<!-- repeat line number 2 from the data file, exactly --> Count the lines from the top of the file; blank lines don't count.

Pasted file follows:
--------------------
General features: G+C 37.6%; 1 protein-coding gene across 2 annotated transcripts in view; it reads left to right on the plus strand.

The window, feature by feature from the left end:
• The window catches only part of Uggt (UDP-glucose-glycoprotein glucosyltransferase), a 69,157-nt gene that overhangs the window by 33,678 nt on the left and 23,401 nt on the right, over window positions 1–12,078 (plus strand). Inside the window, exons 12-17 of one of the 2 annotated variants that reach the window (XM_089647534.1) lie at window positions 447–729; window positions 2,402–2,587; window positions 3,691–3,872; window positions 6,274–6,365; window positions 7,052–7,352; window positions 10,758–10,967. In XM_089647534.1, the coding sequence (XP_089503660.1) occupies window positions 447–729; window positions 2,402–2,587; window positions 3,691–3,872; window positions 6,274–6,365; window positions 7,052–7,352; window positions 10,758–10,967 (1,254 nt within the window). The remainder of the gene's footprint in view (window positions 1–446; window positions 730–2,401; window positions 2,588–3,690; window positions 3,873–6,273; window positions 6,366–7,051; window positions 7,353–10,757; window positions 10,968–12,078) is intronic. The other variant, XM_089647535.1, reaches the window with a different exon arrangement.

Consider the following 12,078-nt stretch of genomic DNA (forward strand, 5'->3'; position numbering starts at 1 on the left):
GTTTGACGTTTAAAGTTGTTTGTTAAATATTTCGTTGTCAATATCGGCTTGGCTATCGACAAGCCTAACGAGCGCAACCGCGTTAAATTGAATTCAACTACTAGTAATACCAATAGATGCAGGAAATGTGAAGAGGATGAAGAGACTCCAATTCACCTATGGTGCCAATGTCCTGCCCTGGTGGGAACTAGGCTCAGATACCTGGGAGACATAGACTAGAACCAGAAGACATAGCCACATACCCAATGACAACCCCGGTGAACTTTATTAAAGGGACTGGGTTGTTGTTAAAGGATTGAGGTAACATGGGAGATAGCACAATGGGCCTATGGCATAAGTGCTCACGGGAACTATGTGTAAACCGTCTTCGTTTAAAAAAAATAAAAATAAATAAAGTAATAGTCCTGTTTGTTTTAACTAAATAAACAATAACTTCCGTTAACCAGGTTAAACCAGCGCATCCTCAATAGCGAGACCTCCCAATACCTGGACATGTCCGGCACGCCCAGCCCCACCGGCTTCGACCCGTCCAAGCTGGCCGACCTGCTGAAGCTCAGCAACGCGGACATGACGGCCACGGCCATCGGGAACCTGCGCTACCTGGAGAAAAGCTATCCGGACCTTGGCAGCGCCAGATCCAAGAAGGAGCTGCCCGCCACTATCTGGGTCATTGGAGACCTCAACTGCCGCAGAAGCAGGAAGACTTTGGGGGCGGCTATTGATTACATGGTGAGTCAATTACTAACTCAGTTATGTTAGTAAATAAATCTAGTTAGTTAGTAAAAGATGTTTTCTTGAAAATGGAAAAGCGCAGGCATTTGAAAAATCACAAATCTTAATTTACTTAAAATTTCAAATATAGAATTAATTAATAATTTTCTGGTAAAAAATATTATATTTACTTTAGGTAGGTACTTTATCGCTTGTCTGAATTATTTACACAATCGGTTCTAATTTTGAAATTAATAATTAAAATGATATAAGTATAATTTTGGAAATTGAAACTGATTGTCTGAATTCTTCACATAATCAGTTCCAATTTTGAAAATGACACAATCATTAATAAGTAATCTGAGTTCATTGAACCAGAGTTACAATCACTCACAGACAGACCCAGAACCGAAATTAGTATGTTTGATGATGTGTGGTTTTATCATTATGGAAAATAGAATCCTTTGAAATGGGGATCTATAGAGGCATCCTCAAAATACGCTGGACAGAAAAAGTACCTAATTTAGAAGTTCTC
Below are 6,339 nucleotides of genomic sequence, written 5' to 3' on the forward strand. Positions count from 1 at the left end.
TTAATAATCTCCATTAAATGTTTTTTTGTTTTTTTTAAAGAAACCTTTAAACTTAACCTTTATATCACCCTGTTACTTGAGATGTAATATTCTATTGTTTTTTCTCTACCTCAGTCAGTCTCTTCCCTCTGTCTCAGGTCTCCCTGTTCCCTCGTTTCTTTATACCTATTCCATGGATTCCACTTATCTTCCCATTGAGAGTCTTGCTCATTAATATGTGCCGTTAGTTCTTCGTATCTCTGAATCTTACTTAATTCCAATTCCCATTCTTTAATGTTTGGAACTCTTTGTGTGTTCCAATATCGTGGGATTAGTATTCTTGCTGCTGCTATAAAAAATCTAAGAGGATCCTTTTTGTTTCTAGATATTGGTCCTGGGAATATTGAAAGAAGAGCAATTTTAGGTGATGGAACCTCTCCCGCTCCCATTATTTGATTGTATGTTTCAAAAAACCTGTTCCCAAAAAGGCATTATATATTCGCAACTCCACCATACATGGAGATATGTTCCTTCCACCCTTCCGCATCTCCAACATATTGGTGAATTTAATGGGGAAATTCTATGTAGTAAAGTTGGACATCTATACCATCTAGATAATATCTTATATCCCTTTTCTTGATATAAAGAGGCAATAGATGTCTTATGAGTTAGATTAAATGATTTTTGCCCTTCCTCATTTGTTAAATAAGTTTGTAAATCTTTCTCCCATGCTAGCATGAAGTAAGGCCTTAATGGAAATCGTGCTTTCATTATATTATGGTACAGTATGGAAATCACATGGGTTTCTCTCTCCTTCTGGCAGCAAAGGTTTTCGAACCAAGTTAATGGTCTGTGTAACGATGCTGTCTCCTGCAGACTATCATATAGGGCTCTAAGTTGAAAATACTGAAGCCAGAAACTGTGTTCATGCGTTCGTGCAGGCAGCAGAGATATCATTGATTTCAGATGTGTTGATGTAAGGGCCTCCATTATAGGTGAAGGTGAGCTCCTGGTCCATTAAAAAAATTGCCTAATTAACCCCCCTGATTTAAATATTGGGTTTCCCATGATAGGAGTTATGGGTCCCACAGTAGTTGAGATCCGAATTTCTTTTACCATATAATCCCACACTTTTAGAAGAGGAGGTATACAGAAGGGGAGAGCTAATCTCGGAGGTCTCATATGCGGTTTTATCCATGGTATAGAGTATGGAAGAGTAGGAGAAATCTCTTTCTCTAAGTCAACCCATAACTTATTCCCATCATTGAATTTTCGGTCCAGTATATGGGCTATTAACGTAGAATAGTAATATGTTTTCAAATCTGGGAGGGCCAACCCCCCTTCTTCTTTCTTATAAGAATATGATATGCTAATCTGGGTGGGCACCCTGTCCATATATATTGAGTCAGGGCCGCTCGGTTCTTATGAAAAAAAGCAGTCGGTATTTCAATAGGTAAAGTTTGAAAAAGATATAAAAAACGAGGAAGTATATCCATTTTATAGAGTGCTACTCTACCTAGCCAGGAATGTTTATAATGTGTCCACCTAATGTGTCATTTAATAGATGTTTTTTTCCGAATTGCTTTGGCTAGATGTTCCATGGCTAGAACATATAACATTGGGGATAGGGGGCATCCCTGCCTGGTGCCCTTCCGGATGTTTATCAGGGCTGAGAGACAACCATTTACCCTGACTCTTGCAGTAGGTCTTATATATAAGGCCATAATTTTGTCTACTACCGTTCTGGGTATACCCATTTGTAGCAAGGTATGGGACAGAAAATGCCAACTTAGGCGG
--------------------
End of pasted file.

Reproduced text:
The window, feature by feature from the left end: